Pure Andalusian (PRE) and Andalusian Arab or Sport horse crosses, ranging from 145cm (14.3 hands) to 165cm (16.1 hands). Most of the horses come to us as youngsters and most of them stay with us for life.
When bringing in new horses ideally we prefer for them to be un-broken and un-handled, so ensuring that they are correctly started. This initial contact and ground work is essential for a good future working relationship with people.
Most of the horses have been started, backed and schooled by Mordecai. Mordecai trained in Portugal as a classical dressage rider and has dedicated his life to working with horses. In addition to his passion for classical dressage he is also very interested in Western training techniques.
Nearly all the horses have a basic training in classical dressage, they are light, responsive and forward going.
They have been carefully selected for their good natures (a trait of the Spanish horse) and endurance. The horses are fit, happy and strong, they enjoy their work and are a pleasure to ride. These are not the average riding school or trail horse, but well bred and schooled horses, responsive and fun to ride.
One of the most frequent comments from riders is that the quality and schooling of the horses far exceeded their highest expectations. They lead a happy and healthy life, working hard when needed but free on the mountain with their herd when not working. As a result they are not sour, they enjoy their work and being with people.
There are a selection of horses to suit different riding levels and great care is taken in the selection of horses according to the riding abilities and preferences of each individual.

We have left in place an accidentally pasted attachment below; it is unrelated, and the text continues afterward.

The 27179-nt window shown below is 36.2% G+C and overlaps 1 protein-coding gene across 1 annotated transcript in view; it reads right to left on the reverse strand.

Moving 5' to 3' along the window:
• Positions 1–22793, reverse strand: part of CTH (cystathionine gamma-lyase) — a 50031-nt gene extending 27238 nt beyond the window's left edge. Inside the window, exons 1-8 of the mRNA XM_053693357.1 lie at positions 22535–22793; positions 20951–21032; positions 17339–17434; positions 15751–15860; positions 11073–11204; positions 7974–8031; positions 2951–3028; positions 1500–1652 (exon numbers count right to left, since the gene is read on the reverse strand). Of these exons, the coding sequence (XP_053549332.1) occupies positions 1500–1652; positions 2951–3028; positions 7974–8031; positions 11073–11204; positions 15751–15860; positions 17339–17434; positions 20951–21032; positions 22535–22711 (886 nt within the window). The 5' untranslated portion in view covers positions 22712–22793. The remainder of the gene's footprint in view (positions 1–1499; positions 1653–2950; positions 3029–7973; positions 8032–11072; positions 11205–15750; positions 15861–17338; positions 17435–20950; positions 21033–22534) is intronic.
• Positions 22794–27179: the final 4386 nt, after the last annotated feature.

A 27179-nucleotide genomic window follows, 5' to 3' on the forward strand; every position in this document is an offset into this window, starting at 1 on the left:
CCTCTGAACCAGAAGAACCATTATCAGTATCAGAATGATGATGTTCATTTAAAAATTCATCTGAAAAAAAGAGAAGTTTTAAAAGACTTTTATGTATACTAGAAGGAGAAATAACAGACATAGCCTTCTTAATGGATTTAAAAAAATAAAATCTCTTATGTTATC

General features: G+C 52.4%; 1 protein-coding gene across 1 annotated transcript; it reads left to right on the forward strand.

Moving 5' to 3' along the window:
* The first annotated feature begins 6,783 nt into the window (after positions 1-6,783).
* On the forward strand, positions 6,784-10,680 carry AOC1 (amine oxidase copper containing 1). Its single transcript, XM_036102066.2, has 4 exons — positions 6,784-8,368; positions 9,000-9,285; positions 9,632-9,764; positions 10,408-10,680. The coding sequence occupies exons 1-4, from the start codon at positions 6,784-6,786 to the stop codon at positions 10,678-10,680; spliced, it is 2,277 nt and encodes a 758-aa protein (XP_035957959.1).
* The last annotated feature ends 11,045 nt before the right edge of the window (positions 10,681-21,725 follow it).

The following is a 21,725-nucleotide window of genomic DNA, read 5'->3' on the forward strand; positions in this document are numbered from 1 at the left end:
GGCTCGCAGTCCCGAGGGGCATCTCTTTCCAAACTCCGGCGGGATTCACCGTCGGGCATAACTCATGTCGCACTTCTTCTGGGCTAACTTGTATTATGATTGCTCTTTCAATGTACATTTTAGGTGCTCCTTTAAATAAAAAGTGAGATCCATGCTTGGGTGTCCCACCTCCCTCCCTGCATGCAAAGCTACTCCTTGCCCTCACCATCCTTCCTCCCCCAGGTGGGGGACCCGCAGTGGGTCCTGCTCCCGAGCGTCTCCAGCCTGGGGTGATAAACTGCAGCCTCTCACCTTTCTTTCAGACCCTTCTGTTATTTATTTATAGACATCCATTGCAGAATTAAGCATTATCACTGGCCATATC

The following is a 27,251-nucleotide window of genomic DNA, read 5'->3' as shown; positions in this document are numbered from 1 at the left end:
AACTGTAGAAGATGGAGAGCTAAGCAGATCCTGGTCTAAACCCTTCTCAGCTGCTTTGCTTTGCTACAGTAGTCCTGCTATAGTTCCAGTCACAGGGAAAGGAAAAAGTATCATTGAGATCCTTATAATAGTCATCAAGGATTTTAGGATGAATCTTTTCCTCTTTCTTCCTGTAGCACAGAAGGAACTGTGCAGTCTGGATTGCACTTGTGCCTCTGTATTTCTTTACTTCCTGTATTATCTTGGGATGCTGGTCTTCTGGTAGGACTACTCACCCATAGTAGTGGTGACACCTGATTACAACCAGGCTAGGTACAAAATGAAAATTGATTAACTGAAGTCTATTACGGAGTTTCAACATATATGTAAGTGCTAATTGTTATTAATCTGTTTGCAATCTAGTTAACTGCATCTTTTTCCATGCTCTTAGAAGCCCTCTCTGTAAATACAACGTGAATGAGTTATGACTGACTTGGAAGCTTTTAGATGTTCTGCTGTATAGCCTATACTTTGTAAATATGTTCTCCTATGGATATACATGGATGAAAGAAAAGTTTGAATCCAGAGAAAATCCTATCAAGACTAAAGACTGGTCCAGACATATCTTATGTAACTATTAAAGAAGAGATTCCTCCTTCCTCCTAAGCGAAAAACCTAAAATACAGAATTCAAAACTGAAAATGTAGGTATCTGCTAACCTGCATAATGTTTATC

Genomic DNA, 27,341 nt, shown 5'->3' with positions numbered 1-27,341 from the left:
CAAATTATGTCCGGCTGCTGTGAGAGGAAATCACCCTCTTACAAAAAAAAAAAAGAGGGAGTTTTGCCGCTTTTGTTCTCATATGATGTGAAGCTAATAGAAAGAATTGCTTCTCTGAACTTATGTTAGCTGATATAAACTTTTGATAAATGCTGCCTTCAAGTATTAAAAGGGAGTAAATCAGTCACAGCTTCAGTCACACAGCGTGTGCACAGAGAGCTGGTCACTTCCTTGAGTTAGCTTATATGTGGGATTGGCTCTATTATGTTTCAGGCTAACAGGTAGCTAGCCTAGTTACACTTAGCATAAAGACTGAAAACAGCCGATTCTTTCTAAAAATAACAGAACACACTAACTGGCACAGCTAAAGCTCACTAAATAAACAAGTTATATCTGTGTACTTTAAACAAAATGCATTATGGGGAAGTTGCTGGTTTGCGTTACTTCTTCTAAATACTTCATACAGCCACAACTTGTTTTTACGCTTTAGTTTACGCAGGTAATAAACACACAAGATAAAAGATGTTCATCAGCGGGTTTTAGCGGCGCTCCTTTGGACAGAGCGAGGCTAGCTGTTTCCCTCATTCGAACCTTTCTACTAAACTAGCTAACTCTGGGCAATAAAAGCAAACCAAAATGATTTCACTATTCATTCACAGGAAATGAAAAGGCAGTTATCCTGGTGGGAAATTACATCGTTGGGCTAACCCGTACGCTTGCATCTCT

We keep about 22 horses and each one has its own personality, each special in its own way. Knowing very well their different characters is essential in matching horse to rider.
Also known as the Pure Spanish Horse or PRE (pura raza española), is a horse breed from the Iberian Peninsula, where its ancestors have lived for thousands of years.
History of the PRE
The Andalusian has been recognised as a distinct breed since the 15th century, and its conformation has changed very little over the centuries. Throughout its history, it has been known for its prowess as a war horse, and was prized by the nobility. The breed was used as a tool of diplomacy by the Spanish government, and kings across Europe rode and owned Spanish horses.
Strongly built, and compact yet elegant, Andalusians have long, thick manes and tails. Their most common coat colour is grey, although they can be found in many other colours. They are known for their intelligence, sensitivity and docility. During the 19th century, warfare, disease and crossbreeding reduced herd numbers dramatically, and despite some recovery in the late 19th century, the trend continued into the early 20th century.
Exports of Andalusians from Spain were restricted until the 1960s, but the breed has since spread throughout the world, despite their low population. In 2010, there were more than 185,000 registered Andalusians worldwide.